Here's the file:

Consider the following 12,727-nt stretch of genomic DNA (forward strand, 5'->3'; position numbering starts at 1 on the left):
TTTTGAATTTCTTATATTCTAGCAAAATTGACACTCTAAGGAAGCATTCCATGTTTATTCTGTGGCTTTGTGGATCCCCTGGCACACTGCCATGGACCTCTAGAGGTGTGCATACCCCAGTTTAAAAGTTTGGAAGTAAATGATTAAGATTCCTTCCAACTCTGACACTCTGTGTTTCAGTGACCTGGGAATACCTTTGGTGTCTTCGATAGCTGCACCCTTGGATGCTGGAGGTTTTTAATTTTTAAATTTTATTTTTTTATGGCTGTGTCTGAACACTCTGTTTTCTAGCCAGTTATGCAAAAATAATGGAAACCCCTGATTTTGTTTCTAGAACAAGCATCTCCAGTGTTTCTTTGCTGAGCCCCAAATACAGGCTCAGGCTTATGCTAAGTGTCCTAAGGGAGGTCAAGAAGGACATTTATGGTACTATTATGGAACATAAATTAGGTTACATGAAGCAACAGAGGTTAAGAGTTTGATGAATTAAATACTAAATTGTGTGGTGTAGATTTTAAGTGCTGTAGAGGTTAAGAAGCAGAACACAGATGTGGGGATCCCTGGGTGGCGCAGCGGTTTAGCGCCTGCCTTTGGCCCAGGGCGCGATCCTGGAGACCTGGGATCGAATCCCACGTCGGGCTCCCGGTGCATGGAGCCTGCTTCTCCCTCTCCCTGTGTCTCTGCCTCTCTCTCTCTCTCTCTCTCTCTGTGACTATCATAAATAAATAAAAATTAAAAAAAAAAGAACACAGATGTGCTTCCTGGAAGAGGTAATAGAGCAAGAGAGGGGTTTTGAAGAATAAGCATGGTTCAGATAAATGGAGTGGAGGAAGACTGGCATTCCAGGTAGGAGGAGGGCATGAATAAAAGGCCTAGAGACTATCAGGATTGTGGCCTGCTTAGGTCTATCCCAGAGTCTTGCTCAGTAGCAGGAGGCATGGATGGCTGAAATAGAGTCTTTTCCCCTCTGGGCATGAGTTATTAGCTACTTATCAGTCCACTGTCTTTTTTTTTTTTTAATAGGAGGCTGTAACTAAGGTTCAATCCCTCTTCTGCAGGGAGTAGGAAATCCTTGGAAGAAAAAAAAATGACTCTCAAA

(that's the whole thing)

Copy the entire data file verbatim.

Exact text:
Consider the following 12,727-nt stretch of genomic DNA (forward strand, 5'->3'; position numbering starts at 1 on the left):
TTTTGAATTTCTTATATTCTAGCAAAATTGACACTCTAAGGAAGCATTCCATGTTTATTCTGTGGCTTTGTGGATCCCCTGGCACACTGCCATGGACCTCTAGAGGTGTGCATACCCCAGTTTAAAAGTTTGGAAGTAAATGATTAAGATTCCTTCCAACTCTGACACTCTGTGTTTCAGTGACCTGGGAATACCTTTGGTGTCTTCGATAGCTGCACCCTTGGATGCTGGAGGTTTTTAATTTTTAAATTTTATTTTTTTATGGCTGTGTCTGAACACTCTGTTTTCTAGCCAGTTATGCAAAAATAATGGAAACCCCTGATTTTGTTTCTAGAACAAGCATCTCCAGTGTTTCTTTGCTGAGCCCCAAATACAGGCTCAGGCTTATGCTAAGTGTCCTAAGGGAGGTCAAGAAGGACATTTATGGTACTATTATGGAACATAAATTAGGTTACATGAAGCAACAGAGGTTAAGAGTTTGATGAATTAAATACTAAATTGTGTGGTGTAGATTTTAAGTGCTGTAGAGGTTAAGAAGCAGAACACAGATGTGGGGATCCCTGGGTGGCGCAGCGGTTTAGCGCCTGCCTTTGGCCCAGGGCGCGATCCTGGAGACCTGGGATCGAATCCCACGTCGGGCTCCCGGTGCATGGAGCCTGCTTCTCCCTCTCCCTGTGTCTCTGCCTCTCTCTCTCTCTCTCTCTCTCTGTGACTATCATAAATAAATAAAAATTAAAAAAAAAAGAACACAGATGTGCTTCCTGGAAGAGGTAATAGAGCAAGAGAGGGGTTTTGAAGAATAAGCATGGTTCAGATAAATGGAGTGGAGGAAGACTGGCATTCCAGGTAGGAGGAGGGCATGAATAAAAGGCCTAGAGACTATCAGGATTGTGGCCTGCTTAGGTCTATCCCAGAGTCTTGCTCAGTAGCAGGAGGCATGGATGGCTGAAATAGAGTCTTTTCCCCTCTGGGCATGAGTTATTAGCTACTTATCAGTCCACTGTCTTTTTTTTTTTTTAATAGGAGGCTGTAACTAAGGTTCAATCCCTCTTCTGCAGGGAGTAGGAAATCCTTGGAAGAAAAAAAAATGACTCTCAAA